Barbara Sheline, MD, MPH, who has directed the Primary Care Leadership Track (PCLT) program in the Duke University School of Medicine since its establishment in 2011, retired on June 30, 2022.
The leadership track is designed to help medical students become providers who can bridge the gap between public health and medical care. Students participating in the four-year curriculum contribute to existing community health initiatives, perform community-engaged research, and receive leadership training.
An estate gift from a donor earmarked for primary care was the seed that started the track, said Sheline, professor of family medicine and community health. A group of faculty and students volunteered to brainstorm a way to promote primary care. "We came up with the idea of the primary care leadership track, and I offered to direct it, then we were off and running," she said.
"The fact that the Duke School of Medicine, the chancellor, and the faculty really embraced what we were doing was exciting," Sheline said. "We were not sure we would be welcomed with open arms at a tertiary care, research-oriented school, but we were."
Today the program is competitive, with 300 to 400 applicants for just eight slots. "Applicants tell me 'There's nothing quite like your program,'" she said. "Plenty of schools have promoted primary care. But having a primary care leadership focus, where we aim to create leaders who will be change agents to improve health of the public and where we focus on community health knowledge — that was fairly unique."
Students in the track are required to perform a half day of service each week during their clinical year. "It was wonderful to form relationships with people in the Durham community who wanted to work with our students," Sheline said.
The program helps students learn the importance of social determinants of health — the economic and social conditions that influence individual and group differences in health status. Sheline gives the example of Duke medical students who recognized that access to healthy food is a critical determinant of health and collaborated to create Root Causes, an initiative that included a food pantry at the Duke Outpatient Clinic and that pivoted at the start of the pandemic to provide a fresh food delivery service to low-income residents of Durham. "Seeing students go beyond what they can do one to one with a patient, and seeing them believing they can improve the health of communities, that has been so rewarding," she said.
Sheline has served as the assistant dean for primary care at the Duke School of Medicine since 1994. Highly respected for her teaching skills, she received the prestigious Duke Master Clinician-Teacher Award in 2008.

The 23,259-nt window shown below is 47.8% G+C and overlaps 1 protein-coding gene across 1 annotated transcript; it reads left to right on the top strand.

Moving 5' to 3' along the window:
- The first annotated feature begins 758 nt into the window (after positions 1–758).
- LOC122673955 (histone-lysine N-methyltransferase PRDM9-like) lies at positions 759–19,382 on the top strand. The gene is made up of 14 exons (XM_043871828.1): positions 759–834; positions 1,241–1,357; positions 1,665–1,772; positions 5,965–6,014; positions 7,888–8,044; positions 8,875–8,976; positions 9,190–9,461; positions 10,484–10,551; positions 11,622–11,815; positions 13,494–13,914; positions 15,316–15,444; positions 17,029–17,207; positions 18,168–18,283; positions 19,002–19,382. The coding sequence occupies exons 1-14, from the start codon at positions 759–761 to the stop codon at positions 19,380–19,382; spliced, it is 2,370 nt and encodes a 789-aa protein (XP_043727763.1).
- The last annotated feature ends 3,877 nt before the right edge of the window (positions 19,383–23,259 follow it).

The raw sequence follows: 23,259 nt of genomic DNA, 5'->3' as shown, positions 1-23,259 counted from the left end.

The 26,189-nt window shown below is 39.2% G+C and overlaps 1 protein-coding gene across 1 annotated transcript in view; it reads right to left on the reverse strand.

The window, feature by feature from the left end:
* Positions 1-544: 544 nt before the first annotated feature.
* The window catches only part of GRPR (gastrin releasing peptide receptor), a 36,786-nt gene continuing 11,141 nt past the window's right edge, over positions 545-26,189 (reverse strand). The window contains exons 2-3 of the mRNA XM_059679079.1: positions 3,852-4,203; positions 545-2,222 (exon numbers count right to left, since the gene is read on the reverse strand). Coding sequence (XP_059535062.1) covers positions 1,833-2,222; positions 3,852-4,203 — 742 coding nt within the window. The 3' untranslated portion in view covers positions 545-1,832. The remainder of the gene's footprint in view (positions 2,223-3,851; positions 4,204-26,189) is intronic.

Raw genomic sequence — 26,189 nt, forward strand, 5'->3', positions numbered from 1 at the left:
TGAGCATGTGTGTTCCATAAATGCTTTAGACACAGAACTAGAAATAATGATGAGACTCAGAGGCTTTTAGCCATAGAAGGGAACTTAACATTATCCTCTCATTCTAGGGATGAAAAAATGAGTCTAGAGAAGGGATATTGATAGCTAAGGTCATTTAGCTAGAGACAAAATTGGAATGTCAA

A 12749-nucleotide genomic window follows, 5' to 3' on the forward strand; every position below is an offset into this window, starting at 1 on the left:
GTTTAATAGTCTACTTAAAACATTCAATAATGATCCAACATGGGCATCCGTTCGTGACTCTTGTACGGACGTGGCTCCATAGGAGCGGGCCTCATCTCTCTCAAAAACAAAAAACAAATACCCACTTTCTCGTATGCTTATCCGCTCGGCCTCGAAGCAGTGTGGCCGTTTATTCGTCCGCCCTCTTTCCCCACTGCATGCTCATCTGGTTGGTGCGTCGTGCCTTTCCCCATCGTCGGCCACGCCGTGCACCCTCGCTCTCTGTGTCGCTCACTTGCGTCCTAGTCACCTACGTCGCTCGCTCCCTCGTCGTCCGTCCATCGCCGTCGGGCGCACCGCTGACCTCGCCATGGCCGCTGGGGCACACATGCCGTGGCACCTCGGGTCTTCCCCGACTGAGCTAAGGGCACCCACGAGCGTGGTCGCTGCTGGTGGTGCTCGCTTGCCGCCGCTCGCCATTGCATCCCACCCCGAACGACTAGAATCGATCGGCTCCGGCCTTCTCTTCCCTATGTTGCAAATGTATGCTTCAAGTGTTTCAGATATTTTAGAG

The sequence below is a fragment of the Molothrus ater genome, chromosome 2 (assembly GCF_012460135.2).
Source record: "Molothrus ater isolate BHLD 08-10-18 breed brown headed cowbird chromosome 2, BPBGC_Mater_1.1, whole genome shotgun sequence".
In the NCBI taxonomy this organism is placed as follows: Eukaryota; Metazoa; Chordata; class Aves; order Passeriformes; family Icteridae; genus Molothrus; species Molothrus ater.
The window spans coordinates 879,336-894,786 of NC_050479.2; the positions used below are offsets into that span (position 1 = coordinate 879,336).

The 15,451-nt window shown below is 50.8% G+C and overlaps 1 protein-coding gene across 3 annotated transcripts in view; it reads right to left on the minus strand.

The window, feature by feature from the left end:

A graduate of the University of North Carolina at Chapel Hill School of Medicine, Sheline completed a Master of Public Health degree at UNC-Chapel Hill and wrote her master’s thesis on “Community-Oriented Medical Education.” She completed a Family Medicine residency and Social Medicine fellowship at the University of New Mexico — a program well known for its strong community focus — and joined the faculty there after graduation. While there, Sheline served as a consultant for a national demonstration project on Community-Oriented Primary Care.
She came to Duke in 1990, and the opportunity to be creative in creating curricula is what kept her here ever since. "I felt very supported by the faculty and the deans and certainly by the students," she said. "There was no reason to leave."
One of her early contributions at Duke was developing and directing a course to teach students the art of the doctor-patient relationship, called the practice course, which included exercises with actors portraying patients.
"Dr. Sheline was a visionary in recognizing the importance of teaching patient-based communication skills when she founded the Practice Course over 20 years ago in the School of Medicine," said Nancy Weigle, MD, associate professor in family medicine and community health. "She was also before her time in introducing topics such as unconscious bias and health care disparities. Her legacy lives on in that course, now called Clinical Skills Foundation, which I have the privilege of directing."
Sheline likely will stay involved with the leaders of the primary care leadership track and keep in touch with students, but she is looking forward to a new chapter.
A watercolor painter, Sheline worked full time as an artist for a year before attending medical school. She took private commissions and sold paintings at a Chapel Hill cooperative of artists called Womancraft. "I realized that I like to eat, and I might not be able to support myself with art, so I pretty quickly got a job in a lab," she said. "I promised myself when I went to medical school that when I retired, I would get back to my art."
She looks forward to painting as well as gardening, hiking, and canoeing with her husband, Jonathan Sheline, MD, MS, clinical associate of family medicine and community health at Duke.
She will also spend time with her two new grandchildren: granddaughter Corinne Elena Rodrigues Sheline (her daughter's child) and grandson Anders Sheline Bergoo (her son's child), both born within 12 weeks of each other earlier this year.
"Life is really changing for our family," she said.